Since its conception in 2003, leaders of the fifteen-member Economic Community of West African States (ECOWAS) have postponed the launch of a single currency at least four times: In 2005, 2014, 2014, and 2020.
ECOWAS leaders had set a goal of achieving a monetary and currency union by late 2020. However, the COVID pandemic and the failure of many countries to meet the criteria for launching the single currency precipitated the postponement to 2027.
The criteria included curbing inflation, budget deficits, and their financing, reserves, and exchange rate stability. Another criterion that these countries have been unable to meet is the debt-to-Gross Domestic Product (GDP) ratio.
John Garchi Gatsi, a chartered economist and professor at the University of Cape Coast Ghana, told DW that one of the reasons the Eco currency failed to kick-off is that it was modeled like Europe’s euro, where leaders came up with a set of benchmarks and criteria that all ECOWAS member states should adopt before the launch.
Anglophone versus Francophone econometrics
Even if these hurdles are overcome, political problems will probably still prevent the currency from taking off.
History has it that there haven’t been synergies between French and English-speaking countries in West Africa to work together on various regional trade and investments issues.
Francophone countries within the ECOWAS region, particularly those that use the CFA franc, have their own perceptions of how the Eco currency would work.
The CFA franc is used in 14 African countries, split into the West African CFA and the Central African CFA, and used by about 150 million.
Jerry J. Afo Larbi, an economist and financial analyst told DW that for the Eco currency to be successfully launched, there must be a unanimous agreement between anglophone and francophone countries in the region. “There’s need to promote the currency and educate the indigenes of individual countries for it to work,” Larbi told DW.
“Some countries believe their currency is stronger than the other. Therefore, this would complicate regional trade within the ECOWAS region,” Larbi added.
“West African countries already don’t have a structured way of managing their banking and trade sectors. Therefore, I don’t see the Eco currency coming in place any time soon.”
Risks and challenges
Although the new Eco currency could enhance trade and reduce the cost of transactions between countries, there are significant risks and economic challenges in launching the currency.
Even though changing from one currency to another can enhance investment, there are risks in uniting financial systems with different economic structures. In addition, individual countries cannot adjust their currencies in times of emergency.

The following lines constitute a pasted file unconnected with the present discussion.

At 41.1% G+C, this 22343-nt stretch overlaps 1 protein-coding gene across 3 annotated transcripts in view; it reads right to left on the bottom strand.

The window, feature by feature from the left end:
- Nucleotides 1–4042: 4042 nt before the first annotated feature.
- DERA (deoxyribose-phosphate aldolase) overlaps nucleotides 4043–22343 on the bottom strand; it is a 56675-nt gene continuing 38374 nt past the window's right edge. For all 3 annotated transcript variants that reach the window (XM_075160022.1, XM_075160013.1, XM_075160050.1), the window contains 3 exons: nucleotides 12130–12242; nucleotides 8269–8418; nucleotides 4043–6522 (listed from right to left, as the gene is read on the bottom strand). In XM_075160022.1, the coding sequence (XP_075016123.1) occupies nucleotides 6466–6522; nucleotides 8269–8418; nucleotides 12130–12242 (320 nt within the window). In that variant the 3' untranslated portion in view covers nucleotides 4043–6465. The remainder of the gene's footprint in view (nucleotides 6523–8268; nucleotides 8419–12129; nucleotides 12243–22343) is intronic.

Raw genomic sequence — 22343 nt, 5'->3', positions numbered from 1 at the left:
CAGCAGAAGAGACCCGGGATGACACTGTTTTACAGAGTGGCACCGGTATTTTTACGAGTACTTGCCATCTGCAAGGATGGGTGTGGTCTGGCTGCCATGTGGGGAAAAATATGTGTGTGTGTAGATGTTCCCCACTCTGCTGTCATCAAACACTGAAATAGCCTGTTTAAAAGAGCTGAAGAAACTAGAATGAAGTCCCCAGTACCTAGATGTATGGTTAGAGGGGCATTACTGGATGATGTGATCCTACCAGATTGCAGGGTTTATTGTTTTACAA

“We have different economic structures; some are weak while others are strong,” says Gatsi.
Economist Larbi also concurs that for a common currency to succeed, individual banking systems would be well organized to accept and process this currency.
“How well-informed are citizens about this currency and do west African countries have systems in place to promote this currency? These are some of the questions that ECOWAS leaders also need to address first,” says Larbi.
“Short-sighted” leaders and COVID-19 excuse
Governments in West Africa are using the coronavirus pandemic as a pretext for stalled projects. But even after the outbreak of the virus, ECOWAS countries were not able to meet the criteria to launch the Eco currency.
“There was over-borrowing, high-interest costs that undermine investment in infrastructure that would boost trade, exchange volatility, says Gatsi.
“We have not changed the leadership structures in the region. As a result, none of the individual economies within the ECOWAS region have progressed consistently over the past ten years.”
“Besides, west African leaders are short-term thinkers that only look at their immediate interests like winning the next elections,” Gatsi added.
ECOWAS could achieve greater trade and financial integration, with or without a currency union, and the ramifications for the African continent.
Too much talk, little action
According to Mor Gassama, economist and researcher at the Cheikh Anta Diop University in Dakar, there are still many grey areas concerning the introduction of the Eco.
“These are just words at the moment because the problem in Africa, as everyone knows, is not just a problem of money,” he told DW back in 2019. “It is first and foremost a problem of the management of public funds.
If a head of state does not respect his commitments, if the best resources we have are squandered or not used according to our priorities, whatever the currency’s name will not do much good. The decision is more political than economic,” Gassama said.
He adds that for the region to launch the Eco successfully, West African leaders must address their reservations about the currency and articulate a clear position on how to proceed.
“In ECOWAS, they agreed to have single-digit inflation and deficits within acceptable limits between 3-5% of their GDP. But they have not been able to achieve this consistently,” Gatsi told DW. “Economic powerhouses like Nigeria, Ghana, Ivory Coast have consistently failed to meet the criteria like keeping inflation below 3%.”
Some observers think Nigeria, Africa’s largest economy, has dragged its feet for the Eco currency to be launched.
Nigeria accounts for 65% of the region’s GDP and about 50% of its total population. It is also one of the region’s only two net oil exporters. Therefore, any economic shocks and responses, such as low oil prices, would be unfavorable for other countries.
But economist Gatsi disagrees. “The fact is that Nigeria has not met the criteria and decided to rebase its economy generally. So, that is not any economic achievement for it to have met the criteria.”